Normally in this season, I’m taking stock of the year that’s been, and looking ahead to the year to come. In 2019, I’m finding myself getting hung up on the first part of that process.
2019 was a wild year. A recap:
January: As the year begins, I am deep in the drafting of The Magician’s Workshop for Choice of Games, and working on a first draft of a new novel. I have every intention of finishing this novel by the spring. This will not happen. In fact, it will not be anywhere near finished by year-end.
February: Armed in Her Fashion is a finalist for the Crawford Award. I am not a writer who gets nominated for awards. This is weird. Then, it gets weirder. Alice Payne Arrives is a finalist for the Nebula Award. The Road to Canterbury is a finalist for the Nebula Award. I get the call in the Chapters in downtown Ottawa. I feel like a fraud. Every hour of every day, I’m trying not to think about the book my agent has on submission, a book I have rewritten several times, and which I am worried will not sell.
March: Alice Payne Rides releases! It picks up the threads from the first book and does interesting things with them, I think. I’m proud of myself for writing my first-ever sequel in a way that works, artistically, anyway, even though it doesn’t land with the splash of the first book.
May: I am a guest at the Ottawa International Writers Festival. And Armed in Her Fashion is a finalist for the Locus Award in the First Novel category. I go to the Nebula awards in Los Angeles. Neither of my nominated works wins in their category, but I am over the moon nonetheless and have a great time.
June: Armed in Her Fashion and Alice Payne Arrives are finalists for the Aurora Awards. My agent hears there is interest in my book on submission. A few weeks of crossed fingers and keeping secrets ensue.
July: My agent and I accept an offer from Harper Voyager UK for The Embroidered Book. I begin what will be the fifth major revision of that book, excited but daunted. I set aside the other novel I had started. I keep working on the game. After a long dry spell in short fiction, I sell my two favourite pieces of the year, “Chameleon” and “A Cut-Purse Rethinks His Ways”, within 24 hours of each other. Armed in Her Fashion is on the shortlist for the Sunburst Award.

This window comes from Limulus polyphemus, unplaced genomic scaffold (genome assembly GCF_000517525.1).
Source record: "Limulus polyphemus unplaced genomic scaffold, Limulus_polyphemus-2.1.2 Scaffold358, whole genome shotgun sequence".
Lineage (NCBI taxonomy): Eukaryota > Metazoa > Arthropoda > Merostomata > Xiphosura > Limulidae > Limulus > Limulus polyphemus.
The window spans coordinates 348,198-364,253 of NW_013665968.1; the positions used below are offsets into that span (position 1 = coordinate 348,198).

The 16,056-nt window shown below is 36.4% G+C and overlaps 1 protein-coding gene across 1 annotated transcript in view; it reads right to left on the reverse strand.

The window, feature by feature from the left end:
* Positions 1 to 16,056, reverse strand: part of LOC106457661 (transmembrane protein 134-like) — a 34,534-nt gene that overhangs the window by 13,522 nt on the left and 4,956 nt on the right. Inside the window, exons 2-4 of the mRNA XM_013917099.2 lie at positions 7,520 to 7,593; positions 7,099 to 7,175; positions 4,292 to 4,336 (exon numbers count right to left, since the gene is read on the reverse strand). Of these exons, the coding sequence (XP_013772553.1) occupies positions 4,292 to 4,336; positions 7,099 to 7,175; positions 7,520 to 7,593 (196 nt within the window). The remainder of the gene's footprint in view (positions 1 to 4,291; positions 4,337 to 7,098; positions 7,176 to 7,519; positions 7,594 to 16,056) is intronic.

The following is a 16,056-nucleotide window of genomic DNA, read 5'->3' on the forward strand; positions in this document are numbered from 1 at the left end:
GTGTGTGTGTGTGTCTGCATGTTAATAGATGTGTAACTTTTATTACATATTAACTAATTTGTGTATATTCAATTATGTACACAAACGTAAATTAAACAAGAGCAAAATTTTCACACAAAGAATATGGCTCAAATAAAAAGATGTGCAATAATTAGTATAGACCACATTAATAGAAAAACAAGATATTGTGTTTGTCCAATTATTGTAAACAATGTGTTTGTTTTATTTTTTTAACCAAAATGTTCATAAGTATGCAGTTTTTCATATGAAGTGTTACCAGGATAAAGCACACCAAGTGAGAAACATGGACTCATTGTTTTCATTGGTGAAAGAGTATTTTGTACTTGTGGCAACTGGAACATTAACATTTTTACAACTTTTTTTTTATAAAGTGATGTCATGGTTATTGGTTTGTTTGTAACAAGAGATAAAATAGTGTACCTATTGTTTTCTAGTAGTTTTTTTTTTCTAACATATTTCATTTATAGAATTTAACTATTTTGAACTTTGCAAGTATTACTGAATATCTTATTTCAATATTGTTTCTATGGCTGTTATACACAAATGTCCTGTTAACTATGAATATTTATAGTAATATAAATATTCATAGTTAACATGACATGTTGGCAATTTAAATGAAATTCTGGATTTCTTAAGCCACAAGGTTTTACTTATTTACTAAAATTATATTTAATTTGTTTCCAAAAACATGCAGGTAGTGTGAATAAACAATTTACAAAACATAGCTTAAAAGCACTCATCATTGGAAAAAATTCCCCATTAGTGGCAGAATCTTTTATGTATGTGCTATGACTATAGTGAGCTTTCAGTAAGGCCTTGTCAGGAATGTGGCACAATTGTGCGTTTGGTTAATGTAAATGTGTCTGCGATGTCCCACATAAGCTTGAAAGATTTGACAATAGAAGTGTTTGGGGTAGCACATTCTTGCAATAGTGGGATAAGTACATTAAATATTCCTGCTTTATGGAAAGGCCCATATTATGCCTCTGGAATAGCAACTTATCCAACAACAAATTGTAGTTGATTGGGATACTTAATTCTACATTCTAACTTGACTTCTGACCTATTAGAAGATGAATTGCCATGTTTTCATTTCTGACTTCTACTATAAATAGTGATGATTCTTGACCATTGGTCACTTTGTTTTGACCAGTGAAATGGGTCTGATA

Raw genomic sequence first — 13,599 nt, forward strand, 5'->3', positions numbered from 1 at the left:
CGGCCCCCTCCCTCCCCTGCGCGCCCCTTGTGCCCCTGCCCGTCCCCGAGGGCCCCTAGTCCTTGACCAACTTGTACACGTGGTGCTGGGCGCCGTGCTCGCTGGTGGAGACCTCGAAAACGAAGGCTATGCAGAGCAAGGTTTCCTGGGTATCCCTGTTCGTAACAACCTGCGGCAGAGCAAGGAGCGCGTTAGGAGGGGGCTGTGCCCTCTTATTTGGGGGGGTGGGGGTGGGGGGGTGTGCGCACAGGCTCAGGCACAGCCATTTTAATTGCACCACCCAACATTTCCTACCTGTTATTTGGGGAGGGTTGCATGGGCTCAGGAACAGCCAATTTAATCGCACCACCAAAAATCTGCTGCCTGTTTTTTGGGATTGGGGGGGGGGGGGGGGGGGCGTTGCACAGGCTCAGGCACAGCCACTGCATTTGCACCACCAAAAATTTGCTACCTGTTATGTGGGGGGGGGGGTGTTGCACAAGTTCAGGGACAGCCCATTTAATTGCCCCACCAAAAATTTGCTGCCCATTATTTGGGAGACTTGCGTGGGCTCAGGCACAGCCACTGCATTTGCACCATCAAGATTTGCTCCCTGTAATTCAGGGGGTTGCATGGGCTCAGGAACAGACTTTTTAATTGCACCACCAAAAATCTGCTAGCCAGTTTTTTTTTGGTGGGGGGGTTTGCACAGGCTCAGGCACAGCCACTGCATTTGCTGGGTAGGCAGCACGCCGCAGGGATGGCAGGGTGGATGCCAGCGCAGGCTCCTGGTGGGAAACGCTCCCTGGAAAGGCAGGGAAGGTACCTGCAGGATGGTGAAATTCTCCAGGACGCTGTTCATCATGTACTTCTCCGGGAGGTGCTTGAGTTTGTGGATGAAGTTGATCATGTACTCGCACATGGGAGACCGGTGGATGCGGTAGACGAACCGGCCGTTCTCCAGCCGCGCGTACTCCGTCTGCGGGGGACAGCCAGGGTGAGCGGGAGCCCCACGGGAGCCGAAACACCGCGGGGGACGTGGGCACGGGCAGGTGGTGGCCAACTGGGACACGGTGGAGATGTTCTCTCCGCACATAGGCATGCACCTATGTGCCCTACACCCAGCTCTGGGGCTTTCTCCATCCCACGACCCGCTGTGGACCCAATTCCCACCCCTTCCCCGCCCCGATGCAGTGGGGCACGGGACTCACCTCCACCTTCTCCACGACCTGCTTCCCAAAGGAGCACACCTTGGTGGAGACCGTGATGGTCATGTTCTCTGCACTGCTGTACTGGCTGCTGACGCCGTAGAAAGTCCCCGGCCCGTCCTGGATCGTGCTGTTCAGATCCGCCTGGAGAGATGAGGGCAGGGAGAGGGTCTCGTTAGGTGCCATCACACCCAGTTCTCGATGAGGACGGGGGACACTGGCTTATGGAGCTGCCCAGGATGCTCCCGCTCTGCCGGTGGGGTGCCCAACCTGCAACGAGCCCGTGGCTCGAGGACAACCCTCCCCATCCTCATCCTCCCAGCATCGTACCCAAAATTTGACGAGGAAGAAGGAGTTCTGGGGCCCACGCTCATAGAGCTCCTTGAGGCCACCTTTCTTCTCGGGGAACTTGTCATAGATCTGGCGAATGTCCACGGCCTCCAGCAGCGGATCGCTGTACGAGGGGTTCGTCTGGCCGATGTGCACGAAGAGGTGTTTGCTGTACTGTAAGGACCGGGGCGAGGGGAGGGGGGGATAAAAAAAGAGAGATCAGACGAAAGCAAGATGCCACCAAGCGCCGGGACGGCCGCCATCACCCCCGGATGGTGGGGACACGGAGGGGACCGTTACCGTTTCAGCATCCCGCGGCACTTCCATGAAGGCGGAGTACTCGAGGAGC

August: I go to WorldCon in Dublin, meet my new editor, have a wonderful time, sign my contract.
September: I get a cover for what I think will be my next novel, The Humours of Grub Street. The announcement goes out for The Embroidered Book. I am behind on the book. I am behind on the game. I am behind on everything. Teaching starts for the semester.
October: Armed in Her Fashion doesn’t win the Sunburst. I go to Can*Con and the Aurora Awards. Alice Payne Arrives doesn’t win in the novella category, as I expected. But Armed in Her Fashion does win Best Novel. My kid is there and I’ve never seen his face light up like that. I’m 42 and it’s the first time I’ve ever won anything. I give a maudlin but heartfelt speech based on a few scrawled words on hotel stationery. I’m not sure what to do with myself. I come home with a trophy and there it is and I’m still not sure what to do with myself. I expect edits to land on The Humours of Grub Street any day. They do not.